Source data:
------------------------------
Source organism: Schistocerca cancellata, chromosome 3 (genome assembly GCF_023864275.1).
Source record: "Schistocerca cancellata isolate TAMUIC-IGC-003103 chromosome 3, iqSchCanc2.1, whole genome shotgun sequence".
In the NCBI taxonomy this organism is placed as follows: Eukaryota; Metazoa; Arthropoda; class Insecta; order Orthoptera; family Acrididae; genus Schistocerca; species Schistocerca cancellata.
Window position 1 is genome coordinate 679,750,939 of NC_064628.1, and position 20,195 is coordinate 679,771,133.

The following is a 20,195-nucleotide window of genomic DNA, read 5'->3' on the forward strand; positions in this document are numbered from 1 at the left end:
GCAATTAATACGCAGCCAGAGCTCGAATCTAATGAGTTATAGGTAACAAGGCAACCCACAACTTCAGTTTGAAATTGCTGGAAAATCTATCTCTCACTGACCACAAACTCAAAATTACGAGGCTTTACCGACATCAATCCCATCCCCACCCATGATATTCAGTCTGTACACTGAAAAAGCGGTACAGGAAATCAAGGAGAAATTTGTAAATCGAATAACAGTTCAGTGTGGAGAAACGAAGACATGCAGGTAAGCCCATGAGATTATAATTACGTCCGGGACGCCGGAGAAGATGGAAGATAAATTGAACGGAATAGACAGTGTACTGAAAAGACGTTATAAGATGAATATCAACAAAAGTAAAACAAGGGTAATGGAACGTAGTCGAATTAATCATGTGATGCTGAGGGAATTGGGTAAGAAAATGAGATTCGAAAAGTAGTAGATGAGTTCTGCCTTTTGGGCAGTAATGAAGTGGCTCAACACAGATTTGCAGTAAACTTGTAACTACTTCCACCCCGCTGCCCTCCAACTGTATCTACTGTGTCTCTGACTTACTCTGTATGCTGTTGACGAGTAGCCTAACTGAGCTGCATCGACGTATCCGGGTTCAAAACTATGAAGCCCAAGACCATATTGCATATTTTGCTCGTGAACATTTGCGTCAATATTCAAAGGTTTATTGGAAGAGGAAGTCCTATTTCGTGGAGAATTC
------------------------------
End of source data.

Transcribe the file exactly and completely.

Source organism: Schistocerca cancellata, chromosome 3 (genome assembly GCF_023864275.1).
Source record: "Schistocerca cancellata isolate TAMUIC-IGC-003103 chromosome 3, iqSchCanc2.1, whole genome shotgun sequence".
In the NCBI taxonomy this organism is placed as follows: Eukaryota; Metazoa; Arthropoda; class Insecta; order Orthoptera; family Acrididae; genus Schistocerca; species Schistocerca cancellata.
Window position 1 is genome coordinate 679,750,939 of NC_064628.1, and position 20,195 is coordinate 679,771,133.

The following is a 20,195-nucleotide window of genomic DNA, read 5'->3' on the forward strand; positions in this document are numbered from 1 at the left end:
GCAATTAATACGCAGCCAGAGCTCGAATCTAATGAGTTATAGGTAACAAGGCAACCCACAACTTCAGTTTGAAATTGCTGGAAAATCTATCTCTCACTGACCACAAACTCAAAATTACGAGGCTTTACCGACATCAATCCCATCCCCACCCATGATATTCAGTCTGTACACTGAAAAAGCGGTACAGGAAATCAAGGAGAAATTTGTAAATCGAATAACAGTTCAGTGTGGAGAAACGAAGACATGCAGGTAAGCCCATGAGATTATAATTACGTCCGGGACGCCGGAGAAGATGGAAGATAAATTGAACGGAATAGACAGTGTACTGAAAAGACGTTATAAGATGAATATCAACAAAAGTAAAACAAGGGTAATGGAACGTAGTCGAATTAATCATGTGATGCTGAGGGAATTGGGTAAGAAAATGAGATTCGAAAAGTAGTAGATGAGTTCTGCCTTTTGGGCAGTAATGAAGTGGCTCAACACAGATTTGCAGTAAACTTGTAACTACTTCCACCCCGCTGCCCTCCAACTGTATCTACTGTGTCTCTGACTTACTCTGTATGCTGTTGACGAGTAGCCTAACTGAGCTGCATCGACGTATCCGGGTTCAAAACTATGAAGCCCAAGACCATATTGCATATTTTGCTCGTGAACATTTGCGTCAATATTCAAAGGTTTATTGGAAGAGGAAGTCCTATTTCGTGGAGAATTC